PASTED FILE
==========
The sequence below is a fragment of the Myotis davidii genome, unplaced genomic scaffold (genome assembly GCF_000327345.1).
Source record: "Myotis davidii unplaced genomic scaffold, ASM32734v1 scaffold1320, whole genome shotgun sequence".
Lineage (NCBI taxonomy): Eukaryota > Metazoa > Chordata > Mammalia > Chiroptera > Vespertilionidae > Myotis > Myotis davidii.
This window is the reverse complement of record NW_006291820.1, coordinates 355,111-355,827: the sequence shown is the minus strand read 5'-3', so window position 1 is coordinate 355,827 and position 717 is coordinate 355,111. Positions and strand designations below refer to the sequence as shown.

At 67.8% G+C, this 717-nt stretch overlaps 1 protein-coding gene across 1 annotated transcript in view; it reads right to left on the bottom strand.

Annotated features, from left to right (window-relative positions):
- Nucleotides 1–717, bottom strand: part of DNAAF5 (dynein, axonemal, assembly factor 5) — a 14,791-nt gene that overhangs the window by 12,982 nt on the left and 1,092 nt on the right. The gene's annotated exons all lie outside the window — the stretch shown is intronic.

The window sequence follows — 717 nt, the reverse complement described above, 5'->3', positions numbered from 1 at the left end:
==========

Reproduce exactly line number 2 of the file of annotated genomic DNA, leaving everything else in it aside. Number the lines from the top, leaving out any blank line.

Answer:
Source record: "Myotis davidii unplaced genomic scaffold, ASM32734v1 scaffold1320, whole genome shotgun sequence".